Administration's 'own numbers don't even support' fuel-efficiency proposal

Make Cars Great Again

Trump Administration Aims to Freeze Fuel Standards, End Tougher California Rules

The Trump administration on Thursday proposed weakening Obama-era mileage standards created to make cars more fuel efficient and less polluting, a major rollback already being challenged in the courts by California and other states.

On Thursday, the Trump administration announced that it would be freezing Obama-era fuel efficiency guidelines that required US vehicles to become significantly more fuel efficient.

The administration will now seek public comment on its proposal and a range of other options, including leaving the tighter, Obama fuel standards in place.

The rulemaking proposal also calls for one national standard and proposes to withdraw California's Clean Air Act Preemption Waiver, which already drew angry reactions from California.

The administration billed the rollback it announced on Thursday, which would also revoke California's authority to set its own strict vehicle emissions rules, as a way to lower auto prices for consumers.

"For an administration that is happy to let states set their own rules when it comes to weakening environmental protection, it's the height of hypocrisy to deny California and a dozen other states their right to protect their people from global warming", Becker said in a statement.

"The EPA has handed decision making over to the fossil fuel lobbyists. the flat-Earthers, the climate change deniers", said Massachusetts Attorney General Maura Healey.

'California will fight this stupidity in every conceivable way possible'. The EPA estimates that the new rules would result in a 0.003 degree Celsius difference in the global climate by the year 2100, compared with the Obama-era mandate.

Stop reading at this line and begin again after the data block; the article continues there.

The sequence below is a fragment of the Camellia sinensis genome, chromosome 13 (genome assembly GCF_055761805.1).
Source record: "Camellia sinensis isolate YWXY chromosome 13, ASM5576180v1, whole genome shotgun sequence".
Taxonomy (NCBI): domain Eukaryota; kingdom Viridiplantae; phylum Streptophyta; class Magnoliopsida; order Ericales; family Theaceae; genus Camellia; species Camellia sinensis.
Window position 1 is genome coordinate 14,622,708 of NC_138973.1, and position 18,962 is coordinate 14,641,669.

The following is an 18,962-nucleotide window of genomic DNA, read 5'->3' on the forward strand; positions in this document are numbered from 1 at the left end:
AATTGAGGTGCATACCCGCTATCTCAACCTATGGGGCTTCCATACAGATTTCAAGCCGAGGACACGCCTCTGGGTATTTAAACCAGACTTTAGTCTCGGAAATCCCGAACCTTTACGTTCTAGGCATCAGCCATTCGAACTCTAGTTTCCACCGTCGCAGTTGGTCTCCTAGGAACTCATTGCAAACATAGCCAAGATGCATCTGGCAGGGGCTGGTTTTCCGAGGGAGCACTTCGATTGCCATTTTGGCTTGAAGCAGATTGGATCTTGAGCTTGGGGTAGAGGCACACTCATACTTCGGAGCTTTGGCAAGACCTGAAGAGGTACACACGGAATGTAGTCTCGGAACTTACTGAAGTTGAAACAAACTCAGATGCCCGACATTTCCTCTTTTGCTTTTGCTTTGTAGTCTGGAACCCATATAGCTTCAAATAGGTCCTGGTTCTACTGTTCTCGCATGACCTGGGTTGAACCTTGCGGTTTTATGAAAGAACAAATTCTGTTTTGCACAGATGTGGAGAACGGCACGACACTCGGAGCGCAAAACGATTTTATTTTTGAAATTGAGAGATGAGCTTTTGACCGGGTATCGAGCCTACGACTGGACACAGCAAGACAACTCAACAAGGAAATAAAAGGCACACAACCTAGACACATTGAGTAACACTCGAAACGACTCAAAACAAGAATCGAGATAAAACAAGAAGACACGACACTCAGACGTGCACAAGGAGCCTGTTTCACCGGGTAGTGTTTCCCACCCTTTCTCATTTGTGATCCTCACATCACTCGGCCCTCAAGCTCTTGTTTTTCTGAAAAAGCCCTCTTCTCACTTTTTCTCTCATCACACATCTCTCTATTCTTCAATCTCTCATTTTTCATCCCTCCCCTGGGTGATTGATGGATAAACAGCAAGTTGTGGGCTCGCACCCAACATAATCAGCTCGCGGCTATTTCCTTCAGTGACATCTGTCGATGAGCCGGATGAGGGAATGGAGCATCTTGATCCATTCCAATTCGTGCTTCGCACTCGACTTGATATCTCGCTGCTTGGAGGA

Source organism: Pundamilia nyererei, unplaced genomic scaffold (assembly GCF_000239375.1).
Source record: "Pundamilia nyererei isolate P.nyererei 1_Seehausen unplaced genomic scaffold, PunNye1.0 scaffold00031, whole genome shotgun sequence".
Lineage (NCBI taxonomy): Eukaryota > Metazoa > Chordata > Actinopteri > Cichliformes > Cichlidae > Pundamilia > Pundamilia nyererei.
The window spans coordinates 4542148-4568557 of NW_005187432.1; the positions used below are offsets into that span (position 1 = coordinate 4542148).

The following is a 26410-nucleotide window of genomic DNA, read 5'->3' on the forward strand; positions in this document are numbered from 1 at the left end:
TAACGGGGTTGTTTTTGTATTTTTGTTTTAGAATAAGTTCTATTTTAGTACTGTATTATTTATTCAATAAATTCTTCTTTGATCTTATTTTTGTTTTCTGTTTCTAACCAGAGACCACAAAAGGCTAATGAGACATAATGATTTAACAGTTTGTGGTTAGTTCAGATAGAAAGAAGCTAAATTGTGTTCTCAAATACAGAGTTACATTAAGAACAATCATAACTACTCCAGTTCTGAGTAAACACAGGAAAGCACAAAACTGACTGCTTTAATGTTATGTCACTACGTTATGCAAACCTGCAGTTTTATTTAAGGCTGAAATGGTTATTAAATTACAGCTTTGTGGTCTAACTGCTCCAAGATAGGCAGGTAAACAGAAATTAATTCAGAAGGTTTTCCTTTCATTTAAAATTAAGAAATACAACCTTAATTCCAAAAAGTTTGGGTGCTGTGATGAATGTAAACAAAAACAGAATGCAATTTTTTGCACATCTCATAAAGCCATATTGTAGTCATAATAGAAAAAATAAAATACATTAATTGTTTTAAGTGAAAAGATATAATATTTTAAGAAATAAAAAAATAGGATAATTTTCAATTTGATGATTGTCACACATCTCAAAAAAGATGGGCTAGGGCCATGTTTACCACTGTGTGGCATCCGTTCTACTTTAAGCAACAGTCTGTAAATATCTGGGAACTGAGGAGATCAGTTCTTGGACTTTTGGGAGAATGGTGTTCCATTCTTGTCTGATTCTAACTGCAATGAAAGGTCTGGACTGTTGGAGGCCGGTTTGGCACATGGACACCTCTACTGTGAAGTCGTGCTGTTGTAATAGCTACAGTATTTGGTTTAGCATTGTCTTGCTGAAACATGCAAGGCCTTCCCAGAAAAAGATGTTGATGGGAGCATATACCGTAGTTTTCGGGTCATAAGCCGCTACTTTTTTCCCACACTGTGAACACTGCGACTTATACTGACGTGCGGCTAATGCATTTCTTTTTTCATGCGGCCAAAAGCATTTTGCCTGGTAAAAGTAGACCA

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Pollution from cars, trucks and other on-road vehicles is the California's single-largest source of greenhouse gas emissions, according to state data.

About a third of these projected savings, or $198 billion, are tied to the agencies' assertion that, by slowing pace at which new vehicles get more expensive, they'll allow people to replace older and less-safe cars more rapidly.

Transport has become the largest sector source of greenhouse gas emissions in the USA, as cheap fuel has encouraged Americans to buy larger vehicles such as SUVs.

All of this could be somewhat mitigated if California can set stronger standards; at the moment, the state and federal standard are the same.

"This has to be absolutely one of the most harmful and dumbest actions that the EPA has taken", said Healey of MA, one of the attorneys general from 19 states and the District of Columbia objecting to the change.

The proportion of passengers killed in cars that are older than 18 years is nearly double that of cars that are newer than three years, according to a recent National Highway Traffic Safety Administration (NHTSA) study. The 10 other states and the District of Columbia that have adopted the tougher California guidelines would also be impacted by the White House move. "We are delivering on President Trump's promise to the American public that his administration would address and fix the current fuel economy and greenhouse gas emissions standards", a statement from Wheeler reads.

"Automakers support continued improvements in fuel economy and flexibilities that incentivize advanced technologies while balancing priorities like affordability, safety, jobs, and the environment", Gloria Bergquist, spokeswoman for the Alliance of Automobile Manufacturers, said in a statement.

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